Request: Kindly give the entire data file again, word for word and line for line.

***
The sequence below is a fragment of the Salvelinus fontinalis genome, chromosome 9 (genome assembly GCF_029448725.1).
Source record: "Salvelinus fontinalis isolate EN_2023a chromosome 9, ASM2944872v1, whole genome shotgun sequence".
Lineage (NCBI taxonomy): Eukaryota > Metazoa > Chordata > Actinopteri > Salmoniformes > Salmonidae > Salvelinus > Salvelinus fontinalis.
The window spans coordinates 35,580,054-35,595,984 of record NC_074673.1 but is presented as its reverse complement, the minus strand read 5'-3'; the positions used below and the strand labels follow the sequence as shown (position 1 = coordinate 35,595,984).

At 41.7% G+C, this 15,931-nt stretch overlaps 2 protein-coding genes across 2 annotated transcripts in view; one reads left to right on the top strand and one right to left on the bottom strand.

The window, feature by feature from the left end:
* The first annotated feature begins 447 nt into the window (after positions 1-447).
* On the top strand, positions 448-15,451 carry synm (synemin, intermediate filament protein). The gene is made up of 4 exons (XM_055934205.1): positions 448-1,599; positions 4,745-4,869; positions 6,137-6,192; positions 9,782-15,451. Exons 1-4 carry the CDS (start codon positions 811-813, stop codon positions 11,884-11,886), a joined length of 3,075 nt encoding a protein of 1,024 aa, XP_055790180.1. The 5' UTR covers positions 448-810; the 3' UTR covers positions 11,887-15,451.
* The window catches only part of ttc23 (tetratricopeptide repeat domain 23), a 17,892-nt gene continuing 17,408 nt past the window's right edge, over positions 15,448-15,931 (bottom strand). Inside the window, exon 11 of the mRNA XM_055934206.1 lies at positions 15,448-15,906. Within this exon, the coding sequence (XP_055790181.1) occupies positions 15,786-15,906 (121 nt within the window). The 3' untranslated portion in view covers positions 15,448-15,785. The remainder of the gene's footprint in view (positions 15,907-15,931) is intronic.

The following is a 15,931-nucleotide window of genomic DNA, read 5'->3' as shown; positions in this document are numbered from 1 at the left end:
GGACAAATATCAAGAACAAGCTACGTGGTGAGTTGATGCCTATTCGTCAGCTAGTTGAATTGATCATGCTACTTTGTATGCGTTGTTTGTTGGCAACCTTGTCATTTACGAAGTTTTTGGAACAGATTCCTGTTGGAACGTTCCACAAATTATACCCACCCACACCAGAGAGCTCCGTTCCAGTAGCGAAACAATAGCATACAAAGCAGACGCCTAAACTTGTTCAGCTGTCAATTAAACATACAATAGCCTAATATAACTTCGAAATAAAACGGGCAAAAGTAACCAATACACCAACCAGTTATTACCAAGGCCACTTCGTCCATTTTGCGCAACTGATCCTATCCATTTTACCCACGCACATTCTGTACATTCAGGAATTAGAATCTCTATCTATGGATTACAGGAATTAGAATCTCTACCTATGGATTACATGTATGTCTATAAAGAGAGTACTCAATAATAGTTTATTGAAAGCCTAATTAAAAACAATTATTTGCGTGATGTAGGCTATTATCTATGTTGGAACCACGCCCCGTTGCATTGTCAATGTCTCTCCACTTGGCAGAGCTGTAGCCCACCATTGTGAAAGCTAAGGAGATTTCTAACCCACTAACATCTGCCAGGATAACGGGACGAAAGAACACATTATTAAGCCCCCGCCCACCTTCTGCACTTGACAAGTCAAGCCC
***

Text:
The sequence below is a fragment of the Salvelinus fontinalis genome, chromosome 9 (genome assembly GCF_029448725.1).
Source record: "Salvelinus fontinalis isolate EN_2023a chromosome 9, ASM2944872v1, whole genome shotgun sequence".
Lineage (NCBI taxonomy): Eukaryota > Metazoa > Chordata > Actinopteri > Salmoniformes > Salmonidae > Salvelinus > Salvelinus fontinalis.
The window spans coordinates 35,580,054-35,595,984 of record NC_074673.1 but is presented as its reverse complement, the minus strand read 5'-3'; the positions used below and the strand labels follow the sequence as shown (position 1 = coordinate 35,595,984).

At 41.7% G+C, this 15,931-nt stretch overlaps 2 protein-coding genes across 2 annotated transcripts in view; one reads left to right on the top strand and one right to left on the bottom strand.

The window, feature by feature from the left end:
* The first annotated feature begins 447 nt into the window (after positions 1-447).
* On the top strand, positions 448-15,451 carry synm (synemin, intermediate filament protein). The gene is made up of 4 exons (XM_055934205.1): positions 448-1,599; positions 4,745-4,869; positions 6,137-6,192; positions 9,782-15,451. Exons 1-4 carry the CDS (start codon positions 811-813, stop codon positions 11,884-11,886), a joined length of 3,075 nt encoding a protein of 1,024 aa, XP_055790180.1. The 5' UTR covers positions 448-810; the 3' UTR covers positions 11,887-15,451.
* The window catches only part of ttc23 (tetratricopeptide repeat domain 23), a 17,892-nt gene continuing 17,408 nt past the window's right edge, over positions 15,448-15,931 (bottom strand). Inside the window, exon 11 of the mRNA XM_055934206.1 lies at positions 15,448-15,906. Within this exon, the coding sequence (XP_055790181.1) occupies positions 15,786-15,906 (121 nt within the window). The 3' untranslated portion in view covers positions 15,448-15,785. The remainder of the gene's footprint in view (positions 15,907-15,931) is intronic.

The following is a 15,931-nucleotide window of genomic DNA, read 5'->3' as shown; positions in this document are numbered from 1 at the left end:
GGACAAATATCAAGAACAAGCTACGTGGTGAGTTGATGCCTATTCGTCAGCTAGTTGAATTGATCATGCTACTTTGTATGCGTTGTTTGTTGGCAACCTTGTCATTTACGAAGTTTTTGGAACAGATTCCTGTTGGAACGTTCCACAAATTATACCCACCCACACCAGAGAGCTCCGTTCCAGTAGCGAAACAATAGCATACAAAGCAGACGCCTAAACTTGTTCAGCTGTCAATTAAACATACAATAGCCTAATATAACTTCGAAATAAAACGGGCAAAAGTAACCAATACACCAACCAGTTATTACCAAGGCCACTTCGTCCATTTTGCGCAACTGATCCTATCCATTTTACCCACGCACATTCTGTACATTCAGGAATTAGAATCTCTATCTATGGATTACAGGAATTAGAATCTCTACCTATGGATTACATGTATGTCTATAAAGAGAGTACTCAATAATAGTTTATTGAAAGCCTAATTAAAAACAATTATTTGCGTGATGTAGGCTATTATCTATGTTGGAACCACGCCCCGTTGCATTGTCAATGTCTCTCCACTTGGCAGAGCTGTAGCCCACCATTGTGAAAGCTAAGGAGATTTCTAACCCACTAACATCTGCCAGGATAACGGGACGAAAGAACACATTATTAAGCCCCCGCCCACCTTCTGCACTTGACAAGTCAAGCCC